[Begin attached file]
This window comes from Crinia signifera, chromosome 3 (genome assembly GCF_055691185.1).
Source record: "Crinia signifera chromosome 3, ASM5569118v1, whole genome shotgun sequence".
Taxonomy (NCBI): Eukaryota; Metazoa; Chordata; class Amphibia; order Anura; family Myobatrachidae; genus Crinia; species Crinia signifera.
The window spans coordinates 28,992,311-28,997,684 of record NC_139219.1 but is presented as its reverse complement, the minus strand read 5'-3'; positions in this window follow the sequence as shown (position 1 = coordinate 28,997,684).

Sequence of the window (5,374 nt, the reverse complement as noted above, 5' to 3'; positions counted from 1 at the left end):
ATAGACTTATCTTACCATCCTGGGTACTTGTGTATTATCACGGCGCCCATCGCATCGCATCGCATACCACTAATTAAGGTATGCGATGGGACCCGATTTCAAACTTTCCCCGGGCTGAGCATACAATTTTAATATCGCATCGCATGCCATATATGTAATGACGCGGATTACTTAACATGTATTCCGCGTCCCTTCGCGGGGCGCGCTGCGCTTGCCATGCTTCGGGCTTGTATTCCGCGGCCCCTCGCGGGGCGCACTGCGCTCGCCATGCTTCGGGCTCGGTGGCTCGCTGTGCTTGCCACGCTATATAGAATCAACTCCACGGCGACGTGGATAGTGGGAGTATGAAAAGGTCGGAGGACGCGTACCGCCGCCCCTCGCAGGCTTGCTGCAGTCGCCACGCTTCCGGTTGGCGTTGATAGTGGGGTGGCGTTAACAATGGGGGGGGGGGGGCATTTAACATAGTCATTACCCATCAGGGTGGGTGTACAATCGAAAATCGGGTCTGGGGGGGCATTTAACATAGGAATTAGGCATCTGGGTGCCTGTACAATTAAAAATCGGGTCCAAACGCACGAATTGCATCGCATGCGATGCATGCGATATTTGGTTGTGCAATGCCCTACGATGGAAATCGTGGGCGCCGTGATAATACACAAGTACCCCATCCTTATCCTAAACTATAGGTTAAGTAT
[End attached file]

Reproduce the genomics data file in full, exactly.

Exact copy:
This window comes from Crinia signifera, chromosome 3 (genome assembly GCF_055691185.1).
Source record: "Crinia signifera chromosome 3, ASM5569118v1, whole genome shotgun sequence".
Taxonomy (NCBI): Eukaryota; Metazoa; Chordata; class Amphibia; order Anura; family Myobatrachidae; genus Crinia; species Crinia signifera.
The window spans coordinates 28,992,311-28,997,684 of record NC_139219.1 but is presented as its reverse complement, the minus strand read 5'-3'; positions in this window follow the sequence as shown (position 1 = coordinate 28,997,684).

Sequence of the window (5,374 nt, the reverse complement as noted above, 5' to 3'; positions counted from 1 at the left end):
ATAGACTTATCTTACCATCCTGGGTACTTGTGTATTATCACGGCGCCCATCGCATCGCATCGCATACCACTAATTAAGGTATGCGATGGGACCCGATTTCAAACTTTCCCCGGGCTGAGCATACAATTTTAATATCGCATCGCATGCCATATATGTAATGACGCGGATTACTTAACATGTATTCCGCGTCCCTTCGCGGGGCGCGCTGCGCTTGCCATGCTTCGGGCTTGTATTCCGCGGCCCCTCGCGGGGCGCACTGCGCTCGCCATGCTTCGGGCTCGGTGGCTCGCTGTGCTTGCCACGCTATATAGAATCAACTCCACGGCGACGTGGATAGTGGGAGTATGAAAAGGTCGGAGGACGCGTACCGCCGCCCCTCGCAGGCTTGCTGCAGTCGCCACGCTTCCGGTTGGCGTTGATAGTGGGGTGGCGTTAACAATGGGGGGGGGGGGGCATTTAACATAGTCATTACCCATCAGGGTGGGTGTACAATCGAAAATCGGGTCTGGGGGGGCATTTAACATAGGAATTAGGCATCTGGGTGCCTGTACAATTAAAAATCGGGTCCAAACGCACGAATTGCATCGCATGCGATGCATGCGATATTTGGTTGTGCAATGCCCTACGATGGAAATCGTGGGCGCCGTGATAATACACAAGTACCCCATCCTTATCCTAAACTATAGGTTAAGTAT